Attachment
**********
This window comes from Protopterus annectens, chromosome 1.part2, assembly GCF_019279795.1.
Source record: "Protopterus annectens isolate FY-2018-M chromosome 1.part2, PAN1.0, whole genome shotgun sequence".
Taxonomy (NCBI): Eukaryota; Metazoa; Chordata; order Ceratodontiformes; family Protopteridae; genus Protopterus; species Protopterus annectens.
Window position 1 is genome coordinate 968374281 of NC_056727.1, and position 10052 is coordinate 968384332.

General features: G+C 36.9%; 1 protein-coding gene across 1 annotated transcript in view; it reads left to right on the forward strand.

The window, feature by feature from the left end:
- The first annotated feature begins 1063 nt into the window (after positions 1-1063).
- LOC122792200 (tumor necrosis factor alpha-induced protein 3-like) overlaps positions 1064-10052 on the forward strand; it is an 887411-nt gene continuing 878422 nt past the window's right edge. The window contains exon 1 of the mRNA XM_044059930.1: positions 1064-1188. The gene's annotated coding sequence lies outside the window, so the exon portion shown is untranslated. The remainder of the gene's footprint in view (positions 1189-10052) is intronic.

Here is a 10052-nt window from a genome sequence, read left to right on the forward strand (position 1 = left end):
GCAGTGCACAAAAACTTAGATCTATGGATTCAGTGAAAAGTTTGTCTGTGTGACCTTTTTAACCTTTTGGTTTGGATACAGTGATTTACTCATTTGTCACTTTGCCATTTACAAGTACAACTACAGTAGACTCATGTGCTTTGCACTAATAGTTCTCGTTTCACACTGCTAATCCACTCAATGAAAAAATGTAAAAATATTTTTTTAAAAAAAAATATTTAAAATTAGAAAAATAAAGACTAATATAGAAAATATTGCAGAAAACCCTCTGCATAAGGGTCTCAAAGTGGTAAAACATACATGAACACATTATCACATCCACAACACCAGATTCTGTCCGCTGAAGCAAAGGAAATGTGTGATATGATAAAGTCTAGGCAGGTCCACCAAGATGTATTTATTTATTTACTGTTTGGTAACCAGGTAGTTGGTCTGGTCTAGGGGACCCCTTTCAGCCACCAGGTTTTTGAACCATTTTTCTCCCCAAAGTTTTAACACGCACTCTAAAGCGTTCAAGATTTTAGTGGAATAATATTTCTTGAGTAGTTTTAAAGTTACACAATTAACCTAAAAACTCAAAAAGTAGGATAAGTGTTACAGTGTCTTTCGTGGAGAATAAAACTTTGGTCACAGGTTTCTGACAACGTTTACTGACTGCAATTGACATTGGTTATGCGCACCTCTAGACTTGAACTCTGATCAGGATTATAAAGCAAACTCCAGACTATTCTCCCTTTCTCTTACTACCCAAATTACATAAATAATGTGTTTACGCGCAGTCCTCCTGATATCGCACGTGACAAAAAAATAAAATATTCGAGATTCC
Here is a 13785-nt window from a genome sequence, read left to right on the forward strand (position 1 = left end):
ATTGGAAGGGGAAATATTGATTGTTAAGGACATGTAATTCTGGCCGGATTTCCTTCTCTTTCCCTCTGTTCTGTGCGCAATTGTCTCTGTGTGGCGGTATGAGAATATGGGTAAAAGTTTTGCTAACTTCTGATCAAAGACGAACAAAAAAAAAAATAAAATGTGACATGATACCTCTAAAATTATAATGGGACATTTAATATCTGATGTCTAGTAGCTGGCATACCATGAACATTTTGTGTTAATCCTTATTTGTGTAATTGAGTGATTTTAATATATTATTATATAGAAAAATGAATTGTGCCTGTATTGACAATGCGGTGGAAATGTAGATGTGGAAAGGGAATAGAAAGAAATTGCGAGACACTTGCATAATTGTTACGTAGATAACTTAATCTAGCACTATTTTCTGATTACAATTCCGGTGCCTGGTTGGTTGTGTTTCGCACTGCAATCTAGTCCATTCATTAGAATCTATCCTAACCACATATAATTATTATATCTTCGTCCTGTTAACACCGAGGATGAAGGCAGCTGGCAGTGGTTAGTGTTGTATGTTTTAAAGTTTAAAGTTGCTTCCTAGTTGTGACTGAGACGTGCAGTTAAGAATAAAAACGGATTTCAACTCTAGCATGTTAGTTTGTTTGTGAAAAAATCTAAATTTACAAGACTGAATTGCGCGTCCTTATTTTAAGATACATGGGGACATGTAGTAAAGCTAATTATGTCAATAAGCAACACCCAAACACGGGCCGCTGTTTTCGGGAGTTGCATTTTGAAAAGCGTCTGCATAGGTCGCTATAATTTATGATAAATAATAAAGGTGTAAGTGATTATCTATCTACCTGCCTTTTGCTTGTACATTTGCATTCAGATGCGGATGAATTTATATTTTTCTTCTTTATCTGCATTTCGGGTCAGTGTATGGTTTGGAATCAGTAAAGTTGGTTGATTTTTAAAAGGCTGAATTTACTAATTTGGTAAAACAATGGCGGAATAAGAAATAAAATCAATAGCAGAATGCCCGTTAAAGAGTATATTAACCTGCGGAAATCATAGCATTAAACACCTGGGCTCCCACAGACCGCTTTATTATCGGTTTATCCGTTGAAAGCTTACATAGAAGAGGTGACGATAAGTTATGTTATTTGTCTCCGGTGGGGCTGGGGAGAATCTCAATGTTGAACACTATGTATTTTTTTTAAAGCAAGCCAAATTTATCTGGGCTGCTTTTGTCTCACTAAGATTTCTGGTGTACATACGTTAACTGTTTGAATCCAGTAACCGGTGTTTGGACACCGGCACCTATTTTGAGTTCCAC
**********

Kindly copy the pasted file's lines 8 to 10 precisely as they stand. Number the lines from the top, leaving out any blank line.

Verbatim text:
- LOC122792200 (tumor necrosis factor alpha-induced protein 3-like) overlaps positions 1064-10052 on the forward strand; it is an 887411-nt gene continuing 878422 nt past the window's right edge. The window contains exon 1 of the mRNA XM_044059930.1: positions 1064-1188. The gene's annotated coding sequence lies outside the window, so the exon portion shown is untranslated. The remainder of the gene's footprint in view (positions 1189-10052) is intronic.

Here is a 10052-nt window from a genome sequence, read left to right on the forward strand (position 1 = left end):
GCAGTGCACAAAAACTTAGATCTATGGATTCAGTGAAAAGTTTGTCTGTGTGACCTTTTTAACCTTTTGGTTTGGATACAGTGATTTACTCATTTGTCACTTTGCCATTTACAAGTACAACTACAGTAGACTCATGTGCTTTGCACTAATAGTTCTCGTTTCACACTGCTAATCCACTCAATGAAAAAATGTAAAAATATTTTTTTAAAAAAAAATATTTAAAATTAGAAAAATAAAGACTAATATAGAAAATATTGCAGAAAACCCTCTGCATAAGGGTCTCAAAGTGGTAAAACATACATGAACACATTATCACATCCACAACACCAGATTCTGTCCGCTGAAGCAAAGGAAATGTGTGATATGATAAAGTCTAGGCAGGTCCACCAAGATGTATTTATTTATTTACTGTTTGGTAACCAGGTAGTTGGTCTGGTCTAGGGGACCCCTTTCAGCCACCAGGTTTTTGAACCATTTTTCTCCCCAAAGTTTTAACACGCACTCTAAAGCGTTCAAGATTTTAGTGGAATAATATTTCTTGAGTAGTTTTAAAGTTACACAATTAACCTAAAAACTCAAAAAGTAGGATAAGTGTTACAGTGTCTTTCGTGGAGAATAAAACTTTGGTCACAGGTTTCTGACAACGTTTACTGACTGCAATTGACATTGGTTATGCGCACCTCTAGACTTGAACTCTGATCAGGATTATAAAGCAAACTCCAGACTATTCTCCCTTTCTCTTACTACCCAAATTACATAAATAATGTGTTTACGCGCAGTCCTCCTGATATCGCACGTGACAAAAAAATAAAATATTCGAGATTCC